BE IT FURTHER RESOLVED DAV insists Congress and the Administration work with all parties involved to ensure the continuation of the POW visitation program to Japan, that it be expanded to include family members and descendants, and funds be provided for a dedicated program of research, documentation, exchange, and education; AND

BE IT FURTHER RESOLVED DAV works with all parties involved in persuading the private Japanese companies that benefited from POW slave labor during WWII, especially those companies now doing business in the United States, to follow the Japanese government’s lead in acknowledging their use and abuse of American POW labor and join with the Japanese government to create a fund for remembrance, research, documentation, exchange, and education on the POW experience in the Pacific and its lessons for war and peace.

Monday, December 02, 2013

Appeal to Vice President Biden

Robert E. Thompson's POW Badge
Below is a letter sent to Vice President Biden last week by the American Defenders of Bataan and Corregidor Memorial Society. It suggests that the path being taken by the American POWs of Japan to achieve justice can be a model for Tokyo to pursue historical reconciliation with its other victims. The Memorial Society asks the Vice President to continue to press the Japanese to achieve full and meaningful contrition toward the POWs and work to preserve their history. The goal is the establishment of a permanent fund for educational and research activities on the POW experience in the Pacific.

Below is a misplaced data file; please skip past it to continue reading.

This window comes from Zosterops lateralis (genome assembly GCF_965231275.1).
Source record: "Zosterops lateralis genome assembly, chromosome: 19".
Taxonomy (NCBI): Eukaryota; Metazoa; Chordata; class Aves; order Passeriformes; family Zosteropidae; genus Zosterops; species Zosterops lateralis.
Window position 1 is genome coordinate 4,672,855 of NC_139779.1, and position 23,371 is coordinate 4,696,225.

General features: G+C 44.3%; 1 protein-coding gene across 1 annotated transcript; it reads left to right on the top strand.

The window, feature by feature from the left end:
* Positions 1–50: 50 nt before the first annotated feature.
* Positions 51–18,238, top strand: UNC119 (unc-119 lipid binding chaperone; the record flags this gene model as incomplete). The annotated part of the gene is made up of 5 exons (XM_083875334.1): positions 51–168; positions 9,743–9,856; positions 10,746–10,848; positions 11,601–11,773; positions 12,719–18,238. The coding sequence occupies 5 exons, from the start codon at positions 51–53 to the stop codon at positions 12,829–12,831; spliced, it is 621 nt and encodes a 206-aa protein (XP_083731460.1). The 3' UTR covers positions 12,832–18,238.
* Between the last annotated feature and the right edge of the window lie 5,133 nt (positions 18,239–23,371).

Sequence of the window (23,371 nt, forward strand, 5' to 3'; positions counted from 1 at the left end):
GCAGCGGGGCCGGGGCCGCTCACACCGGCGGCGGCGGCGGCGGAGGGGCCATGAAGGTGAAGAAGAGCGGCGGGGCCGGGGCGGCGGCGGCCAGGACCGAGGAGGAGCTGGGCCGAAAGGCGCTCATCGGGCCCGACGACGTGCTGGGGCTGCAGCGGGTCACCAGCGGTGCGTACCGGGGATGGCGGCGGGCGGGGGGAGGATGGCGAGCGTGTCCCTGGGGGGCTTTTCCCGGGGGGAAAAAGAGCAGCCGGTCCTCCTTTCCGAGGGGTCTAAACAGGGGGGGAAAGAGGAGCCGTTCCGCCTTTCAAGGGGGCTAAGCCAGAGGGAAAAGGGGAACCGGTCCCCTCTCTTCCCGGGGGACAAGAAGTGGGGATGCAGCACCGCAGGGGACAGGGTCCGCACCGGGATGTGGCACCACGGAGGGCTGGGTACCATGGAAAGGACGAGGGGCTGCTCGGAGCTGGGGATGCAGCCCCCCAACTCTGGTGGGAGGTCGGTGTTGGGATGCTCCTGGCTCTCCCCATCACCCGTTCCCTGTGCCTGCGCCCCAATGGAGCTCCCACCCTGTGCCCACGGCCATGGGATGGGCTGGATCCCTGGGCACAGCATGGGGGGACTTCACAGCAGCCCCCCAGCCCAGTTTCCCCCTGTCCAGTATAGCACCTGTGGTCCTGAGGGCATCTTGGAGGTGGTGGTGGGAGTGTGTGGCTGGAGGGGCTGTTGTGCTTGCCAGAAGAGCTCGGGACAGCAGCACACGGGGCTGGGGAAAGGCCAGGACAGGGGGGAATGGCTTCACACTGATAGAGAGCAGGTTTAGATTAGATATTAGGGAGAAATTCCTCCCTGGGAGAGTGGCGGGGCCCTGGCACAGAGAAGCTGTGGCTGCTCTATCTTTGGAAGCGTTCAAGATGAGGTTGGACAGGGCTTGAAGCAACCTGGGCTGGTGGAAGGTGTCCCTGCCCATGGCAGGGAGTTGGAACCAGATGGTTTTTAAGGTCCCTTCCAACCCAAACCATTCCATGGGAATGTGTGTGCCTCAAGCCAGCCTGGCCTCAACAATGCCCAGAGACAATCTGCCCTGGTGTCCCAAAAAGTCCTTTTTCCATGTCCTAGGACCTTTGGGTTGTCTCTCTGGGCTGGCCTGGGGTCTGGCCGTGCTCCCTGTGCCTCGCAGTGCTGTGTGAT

November 25, 2013

Dear Mr. Vice President:

As you meet next week with members of Japan’s government to confirm the significance of the U.S.-Japan Alliance, I hope that you will share with them the importance of remembering those American veterans who became prisoners of war of the Imperial Japanese during World War II.

With the help of President Obama’s Administration one aspect of Japan’s reconciliation with American POWs began. In 2009, a Japanese government Cabinet-approved apology was offered and in 2010 a program of understanding and visitation to Japan was initiated for former POWs. This year it was expanded to include widows. The visitation program’s success should encourage Japan to do more: educating future generations in Japan and the U.S. on the POW experience in the Pacific and its lessons for war and peace needs to be the goal.

How Japan addresses its responsibilities toward the American POWs can be a model for Tokyo on how the historical reconciliation process can proceed. The American POWs ask for respect and that history to be not revised, but preserved. They want Japan’s great multi-national corporations to acknowledge their use of POW slave labor. They ask the United States Government to aid and preserve their experiences under Imperial Japan for future generations

We ask that you take a moment in your talks in Tokyo, to speak up for those veterans who defended America in the Philippines, Java, and Wake Island and how, as captives, endured the horrors of the Bataan Death March, the “Hell Ships,” enslavement on the Thai-Burma Railway, and the brutal conditions in slave labor camps in Japan.

We ask that the United States Government express its strong desire for Japan to establish a permanent fund for education, remembrance, and reconciliation. The goal is to: continue the POW visitation program for former POWs, widows and descendants; a program for research, documentation, education, and people-to-people exchanges and national memorials to the POWs who slaved and died on Japanese controlled soil or aboard the “Hell Ships.”

Respectfully yours,

Ms. Jan Thompson
American Defenders of Bataan and Corregidor Memorial Society
Daughter of PhM2 Robert E. Thompson USN, USS Canopus, Corregidor, Bilibid & Mukden